Sunday, January 30, 2011

Coq Au Vin

Chicken stewed in rich red wine.  Mmmm, the French certainly know how to live...and how to eat.  This is one of my favorite dishes from the Auvergne/Bourgogne region of France, though these days you can find it all over.  Of course, it's frightfully easy to make yourself, you just need to allow enough time for the chicken to slow cook in the burgundy wine until it's almost fall-off-the-bone tender and full of flavor.  I usually start several hours before my planned dinner time.

I also start with a whole chicken.  While you can buy your chicken already cut up, I like to use a whole bird, as you get more bang for your buck, and you also get things like the neck and back bones, and more bones in the stew mean more flavor in your sauce.  (You can discard the bones after you're done)  I also enjoy cutting up the bird--it's a good skill to keep up in your kitchen repertoire.  I also encourage using the whole bird because you get a pretty much equal amount of light and dark pieces, and your sauce won't be as rich without the dark meat.  If you've got a lot of white meat eaters in the house, buy a couple extra breasts and make a slightly larger batch of Coq Au Vin. 

Coq Au Vin - A French Chicken Casserole

1 Chicken, cut into 10 serving pieces
6 Tablespoons all purpose flour
1 Bouquet Garni (Bay Leaves, Thyme, Parsley, Rosemary)
2 Slices of thick bacon
1 Tablespoon olive of vegetable oil
2 Tablespoons butter
24 small mushrooms
24 pickling onions, peeled
1 bottle red burgundy wine
3 cloves garlic, peeled

Cut the chicken into 10 pieces:  Two breasts, two thighs, two drumsticks, two drumettes, and two flappers.  I use a cleaver to chop up the bird, so I never seem to be accurate enough to split the spine, so this usually comes out as a 'bonus' 11th piece.  There's no meat on this 'backbone' piece, but it's a good piece for stewing, so I add it to the pot, and discard it later.  Here's what I've got when I'm done:

Season the chicken pieces with salt and pepper, then dredge in the flour.  Set them aside for now. 

Next, cut your bacon rashers (did you know pieces of bacon were called rashers?) into matchsticks, as in the picture below. 

Saute the bacon matchsticks in a large pot until they become crispy.  Remove and set aside.  Add the oil and butter to the pot and saute the onions and mushrooms until golden brown.  (regarding those little onions...they can be tough to peel.  A trick to make things easier.  Drop them in boiling water for a minute or two, then strain.  Their peels will slip right off.  Dry them well before you saute)

Remove the onions and mushrooms and add to the bacon.  Set this aside for now.  At this time you can start browning your chicken pieces, two or three at a time, until they all have a nice sear.  At this point, many Coq Au Vin recipes will tell you to add all the pieces to the pot, pour cognac over them, and ignite.  I used to do this, as it was cool to see that pretty blue open flame in the pot, but I've since made the dish several times without this step, and have noticed no difference in flavor.  I now consider it a waste of good cognac.  Or even bad cognac.  So just skip this step and save the courvoisier for the ladies man.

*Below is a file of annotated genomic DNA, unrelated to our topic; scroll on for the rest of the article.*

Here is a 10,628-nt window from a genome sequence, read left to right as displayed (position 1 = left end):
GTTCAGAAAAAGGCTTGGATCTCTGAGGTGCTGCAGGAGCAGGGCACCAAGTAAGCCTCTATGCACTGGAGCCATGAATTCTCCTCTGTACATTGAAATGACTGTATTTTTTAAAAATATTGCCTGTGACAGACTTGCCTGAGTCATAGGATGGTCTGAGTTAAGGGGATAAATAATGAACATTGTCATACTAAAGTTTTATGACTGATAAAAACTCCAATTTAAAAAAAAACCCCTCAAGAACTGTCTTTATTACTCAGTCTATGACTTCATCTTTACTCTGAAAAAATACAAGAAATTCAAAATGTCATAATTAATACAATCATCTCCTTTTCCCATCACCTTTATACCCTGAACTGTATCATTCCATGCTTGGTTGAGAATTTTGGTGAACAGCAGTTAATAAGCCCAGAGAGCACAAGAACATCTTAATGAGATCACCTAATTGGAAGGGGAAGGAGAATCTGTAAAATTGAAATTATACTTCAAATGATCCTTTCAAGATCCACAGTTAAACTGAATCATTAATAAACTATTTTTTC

Add the chicken pieces to the pot, and add the wine.  You don't need a top notch burgundy for this, really any good red table wine will do.  I use a wine called L’EpayriĆ©, which you can find in most grocery or liquor stores.  I buy a 1.5 litre, so I can make sure to have enough to just cover the chicken in the pot, and still have enough left over for a few glasses for the chef. 

Bring the wine to a boil, then reduce to a simmer.  At this point, add the bouquet garni, and salt and pepper to taste.  Some people also add a little nutmeg and sugar at this point, but I find I like it better without.  Oh, what's a bouquet garni, you ask?  This is a little bundle of herbs you will encounter often in French cooking.

A bouquet garni is simply bay leaves, parsley, thyme and rosemary tied together with cooking twine into a little bundle, as shown below. 

Add it to the pot, and let it simmer away for an hour or two.  The longer, the better, in my opinion.  But make sure you keep the pot on a gentle simmer--you don't want to boil away the wine.  Thirty minutes before you are ready to serve, add the mushroom/onion/bacon mixture back in and simmer for, you guessed it, thirty minutes.

To serve, remove the chicken pieces from the pot and arrange on a serving platter.  Remove the bouquet garni and discard.  I also use a skimmer and remove the mushrooms and onions and place on the platter as well.  Now, turn up the heat and boil the remaining liquid until it reduces to a thick sauce, which should happen in a few minutes.  If it doesn't seem to be thickening for you, add a little mixture of corn starch and water, a few drops at a time, until the sauce thickens.

Serve the sauce in a carafe or small pitcher so your guests can pour it over the chicken.  The dish goes lovely with a side of roast potatoes.

Enjoy, and until next time, Bon Appetit!